The narrator, Amir, grows up in a luxurious home in Kabul, Afghanistan, with his father Baba. They have two Hazara (an ethnic minority) servants, Ali and his son Hassan, who is Amir’s closest playmate. Amir feels he is a disappointing son to Baba, but he is close to Baba’s friend Rahim Khan. Amir and Hassan fly kites and read stories together, though Hassan does chores while Amir goes to school. One day three boys named Assef, Wali, and Kamal threaten Amir, but Hassan scares them away with his slingshot.
In the winter there is a big kite-fighting tournament where boys try to cut each other’s kites with glass-covered strings, and then “kite runners” chase after the fallen kites. Amir wins the tournament, and then Hassan goes to retrieve the losing kite. When Amir goes after Hassan he finds him in an alley, trapped by Assef, Wali, and Kamal. Amir watches as Kamal and Wali hold Hassan down and Assef rapes him. Amir runs away, and later both he and Hassan pretend nothing has happened.
Amir and Hassan soon drift apart. Amir is tormented by guilt, and he decides to make Hassan leave the house. He hides some money under Hassan’s mattress and tells Baba that he stole it, and Hassan doesn’t deny it. Baba forgives Hassan, but Ali and Hassan leave the household.
In 1981, Baba and Amir flee Kabul, which has been invaded by the Soviets. They eventually make it to Pakistan, and months later move to Fremont, California. Baba works at a gas station and Amir finishes high school and then studies writing at college. Baba and Amir sell things at a flea market, where Amir starts noticing Soraya, the daughter of Baba’s friend General Taheri. After much delaying, Amir starts courting her. Soon afterward Baba is diagnosed with lung cancer. Amir asks Baba if he will ask General Taheri to let him marry Soraya. General Taheri accepts, and Amir and Soraya get married soon after. Baba is pleased with Amir’s marriage, and he dies a month later. Amir gets his first book published and he and Soraya start trying, unsuccessfully, to conceive. Meanwhile, the Soviets are driven out of Afghanistan.
One day Amir gets a call from Rahim Khan, who is dying and asks Amir to come to Pakistan. Once Amir arrives, Rahim Khan tells him about the horrors of the Taliban regime and war-torn Kabul. Rahim Khan says he had been watching Baba’s house for a while, but then found Hassan and convinced him and his wife Farzana to come back to Kabul. Later Farzana had a boy, Sohrab. After Rahim Khan went to Pakistan he learned that Hassan and Farzana were executed by the Taliban, and Sohrab was sent to an orphanage.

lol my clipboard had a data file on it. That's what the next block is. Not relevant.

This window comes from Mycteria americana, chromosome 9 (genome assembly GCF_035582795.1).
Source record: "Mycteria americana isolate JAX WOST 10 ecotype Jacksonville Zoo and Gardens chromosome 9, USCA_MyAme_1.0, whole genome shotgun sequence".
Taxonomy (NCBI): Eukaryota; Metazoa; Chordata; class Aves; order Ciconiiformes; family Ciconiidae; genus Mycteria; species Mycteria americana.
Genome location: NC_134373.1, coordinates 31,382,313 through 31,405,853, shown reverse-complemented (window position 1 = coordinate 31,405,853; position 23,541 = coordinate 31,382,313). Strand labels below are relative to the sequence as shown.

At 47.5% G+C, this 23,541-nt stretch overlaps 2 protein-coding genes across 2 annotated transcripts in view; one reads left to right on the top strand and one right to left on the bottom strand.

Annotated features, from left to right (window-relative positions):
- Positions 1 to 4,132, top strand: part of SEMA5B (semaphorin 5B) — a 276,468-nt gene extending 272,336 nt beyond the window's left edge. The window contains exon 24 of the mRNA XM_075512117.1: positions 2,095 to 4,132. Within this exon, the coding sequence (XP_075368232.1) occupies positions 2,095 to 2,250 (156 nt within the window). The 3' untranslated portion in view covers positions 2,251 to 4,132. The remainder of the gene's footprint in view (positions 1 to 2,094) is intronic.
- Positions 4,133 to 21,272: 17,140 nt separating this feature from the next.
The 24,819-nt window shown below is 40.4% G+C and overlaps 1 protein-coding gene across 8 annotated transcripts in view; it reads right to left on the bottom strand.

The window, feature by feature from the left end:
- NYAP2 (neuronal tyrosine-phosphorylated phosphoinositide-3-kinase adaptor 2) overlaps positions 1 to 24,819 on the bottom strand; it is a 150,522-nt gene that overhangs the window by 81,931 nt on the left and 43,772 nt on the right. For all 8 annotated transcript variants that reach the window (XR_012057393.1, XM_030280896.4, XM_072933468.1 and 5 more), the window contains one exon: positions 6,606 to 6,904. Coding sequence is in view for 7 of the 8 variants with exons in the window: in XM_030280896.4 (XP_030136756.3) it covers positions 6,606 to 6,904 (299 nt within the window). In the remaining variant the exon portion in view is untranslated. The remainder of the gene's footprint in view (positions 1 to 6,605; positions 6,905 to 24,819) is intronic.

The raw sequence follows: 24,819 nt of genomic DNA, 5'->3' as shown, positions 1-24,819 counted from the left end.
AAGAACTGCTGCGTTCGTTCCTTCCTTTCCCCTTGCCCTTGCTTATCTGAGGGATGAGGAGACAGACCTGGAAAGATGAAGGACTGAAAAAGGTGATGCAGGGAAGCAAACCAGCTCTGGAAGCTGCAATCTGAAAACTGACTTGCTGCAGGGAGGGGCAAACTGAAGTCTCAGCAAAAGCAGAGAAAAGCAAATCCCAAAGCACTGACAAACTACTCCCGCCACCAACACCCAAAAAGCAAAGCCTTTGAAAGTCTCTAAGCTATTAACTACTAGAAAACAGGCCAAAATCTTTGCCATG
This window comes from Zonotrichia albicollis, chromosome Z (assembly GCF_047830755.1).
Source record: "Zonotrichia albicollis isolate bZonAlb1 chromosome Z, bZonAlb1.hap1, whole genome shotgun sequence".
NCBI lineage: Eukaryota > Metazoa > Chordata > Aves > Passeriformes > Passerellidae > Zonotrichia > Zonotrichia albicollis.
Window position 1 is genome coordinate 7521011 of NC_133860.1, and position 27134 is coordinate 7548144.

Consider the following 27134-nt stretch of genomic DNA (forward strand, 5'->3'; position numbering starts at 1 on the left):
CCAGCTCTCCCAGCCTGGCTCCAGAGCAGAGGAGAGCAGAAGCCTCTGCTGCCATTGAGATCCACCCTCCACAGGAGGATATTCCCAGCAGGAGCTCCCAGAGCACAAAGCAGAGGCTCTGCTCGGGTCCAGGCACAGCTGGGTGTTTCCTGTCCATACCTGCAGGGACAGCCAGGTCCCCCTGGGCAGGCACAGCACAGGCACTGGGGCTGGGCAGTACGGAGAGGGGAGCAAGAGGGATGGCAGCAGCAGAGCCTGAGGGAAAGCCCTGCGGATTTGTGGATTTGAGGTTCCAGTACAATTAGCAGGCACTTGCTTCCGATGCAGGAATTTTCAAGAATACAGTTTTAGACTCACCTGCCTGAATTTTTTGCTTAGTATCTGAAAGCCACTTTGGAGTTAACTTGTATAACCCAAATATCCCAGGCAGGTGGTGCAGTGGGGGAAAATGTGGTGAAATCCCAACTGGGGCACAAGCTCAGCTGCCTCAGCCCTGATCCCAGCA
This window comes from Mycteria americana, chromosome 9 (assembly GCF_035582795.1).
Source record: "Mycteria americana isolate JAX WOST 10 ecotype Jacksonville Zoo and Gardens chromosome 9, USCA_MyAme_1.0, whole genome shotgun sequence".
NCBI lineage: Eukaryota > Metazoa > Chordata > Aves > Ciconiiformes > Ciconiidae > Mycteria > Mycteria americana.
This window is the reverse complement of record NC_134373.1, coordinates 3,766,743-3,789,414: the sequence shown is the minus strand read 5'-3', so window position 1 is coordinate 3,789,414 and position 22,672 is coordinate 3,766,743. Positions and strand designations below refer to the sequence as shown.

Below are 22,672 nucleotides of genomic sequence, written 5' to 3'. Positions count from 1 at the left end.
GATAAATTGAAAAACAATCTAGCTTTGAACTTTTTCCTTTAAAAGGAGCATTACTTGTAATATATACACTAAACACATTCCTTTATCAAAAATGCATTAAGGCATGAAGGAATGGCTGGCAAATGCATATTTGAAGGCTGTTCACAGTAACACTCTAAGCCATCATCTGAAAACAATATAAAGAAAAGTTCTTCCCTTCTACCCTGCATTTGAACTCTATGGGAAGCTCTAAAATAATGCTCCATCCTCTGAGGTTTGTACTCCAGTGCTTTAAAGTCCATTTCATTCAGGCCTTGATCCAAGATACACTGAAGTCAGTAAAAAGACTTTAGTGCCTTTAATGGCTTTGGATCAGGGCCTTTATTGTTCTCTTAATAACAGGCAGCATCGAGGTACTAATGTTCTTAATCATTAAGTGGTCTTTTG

Rahim Khan asks Amir to go to Kabul and find Sohrab, saying this is Amir’s chance to “be good again.” He also reveals that Baba was Hassan’s true father. Amir agrees to go, and he finds the orphanage where Sohrab was supposed to be, but learns that a Taliban official took him away a month earlier. Amir (and his companion Farid) go to a soccer game, where at halftime the official they are looking for executes a man and woman.
Amir meets the official and the man calls in Sohrab, who has clearly been sexually abused. The official then reveals himself as Assef, and he beats Amir with his brass knuckles until Sohrab shoots him in the eye with his slingshot. Amir and Sohrab escape and Amir recovers in Pakistan. Amir then asks Sohrab to come back to the U.S. with him, and Sohrab hesitantly accepts.
Amir discovers it will be almost impossible for him to adopt Sohrab, and he tells him he might have to go back to an orphanage. Soraya figures out how to get Sohrab an American visa, but then Amir finds Sohrab has tried to kill himself. Sohrab survives, but stops speaking altogether. Amir brings Sohrab to California, but he remains silent and withdrawn. One day they are at a park and some Afghans are flying kites. Amir buys one, and he and Sohrab fight another kite and cut it. Sohrab smiles, and Amir goes to run the kite for him.